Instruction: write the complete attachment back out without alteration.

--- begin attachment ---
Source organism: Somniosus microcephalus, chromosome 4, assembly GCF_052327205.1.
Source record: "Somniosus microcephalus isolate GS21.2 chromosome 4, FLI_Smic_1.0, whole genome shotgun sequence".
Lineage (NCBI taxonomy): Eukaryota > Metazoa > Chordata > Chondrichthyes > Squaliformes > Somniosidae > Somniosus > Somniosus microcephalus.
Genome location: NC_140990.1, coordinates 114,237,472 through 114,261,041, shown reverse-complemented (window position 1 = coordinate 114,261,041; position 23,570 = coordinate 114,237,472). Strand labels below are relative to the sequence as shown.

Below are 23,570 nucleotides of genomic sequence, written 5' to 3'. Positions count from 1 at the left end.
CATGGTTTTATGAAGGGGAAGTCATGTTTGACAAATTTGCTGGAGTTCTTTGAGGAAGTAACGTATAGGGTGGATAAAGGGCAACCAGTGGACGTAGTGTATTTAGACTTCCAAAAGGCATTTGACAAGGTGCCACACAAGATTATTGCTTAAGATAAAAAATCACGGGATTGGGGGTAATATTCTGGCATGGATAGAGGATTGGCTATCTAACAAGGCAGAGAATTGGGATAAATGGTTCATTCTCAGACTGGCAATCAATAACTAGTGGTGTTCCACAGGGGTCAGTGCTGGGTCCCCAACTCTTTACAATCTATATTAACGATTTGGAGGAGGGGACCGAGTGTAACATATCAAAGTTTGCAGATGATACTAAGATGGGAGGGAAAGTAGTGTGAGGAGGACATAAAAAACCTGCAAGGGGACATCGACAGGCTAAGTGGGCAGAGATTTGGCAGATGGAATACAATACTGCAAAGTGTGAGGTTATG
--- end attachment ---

Source organism: Somniosus microcephalus, chromosome 4, assembly GCF_052327205.1.
Source record: "Somniosus microcephalus isolate GS21.2 chromosome 4, FLI_Smic_1.0, whole genome shotgun sequence".
Lineage (NCBI taxonomy): Eukaryota > Metazoa > Chordata > Chondrichthyes > Squaliformes > Somniosidae > Somniosus > Somniosus microcephalus.
Genome location: NC_140990.1, coordinates 114,237,472 through 114,261,041, shown reverse-complemented (window position 1 = coordinate 114,261,041; position 23,570 = coordinate 114,237,472). Strand labels below are relative to the sequence as shown.

Below are 23,570 nucleotides of genomic sequence, written 5' to 3'. Positions count from 1 at the left end.
CATGGTTTTATGAAGGGGAAGTCATGTTTGACAAATTTGCTGGAGTTCTTTGAGGAAGTAACGTATAGGGTGGATAAAGGGCAACCAGTGGACGTAGTGTATTTAGACTTCCAAAAGGCATTTGACAAGGTGCCACACAAGATTATTGCTTAAGATAAAAAATCACGGGATTGGGGGTAATATTCTGGCATGGATAGAGGATTGGCTATCTAACAAGGCAGAGAATTGGGATAAATGGTTCATTCTCAGACTGGCAATCAATAACTAGTGGTGTTCCACAGGGGTCAGTGCTGGGTCCCCAACTCTTTACAATCTATATTAACGATTTGGAGGAGGGGACCGAGTGTAACATATCAAAGTTTGCAGATGATACTAAGATGGGAGGGAAAGTAGTGTGAGGAGGACATAAAAAACCTGCAAGGGGACATCGACAGGCTAAGTGGGCAGAGATTTGGCAGATGGAATACAATACTGCAAAGTGTGAGGTTATG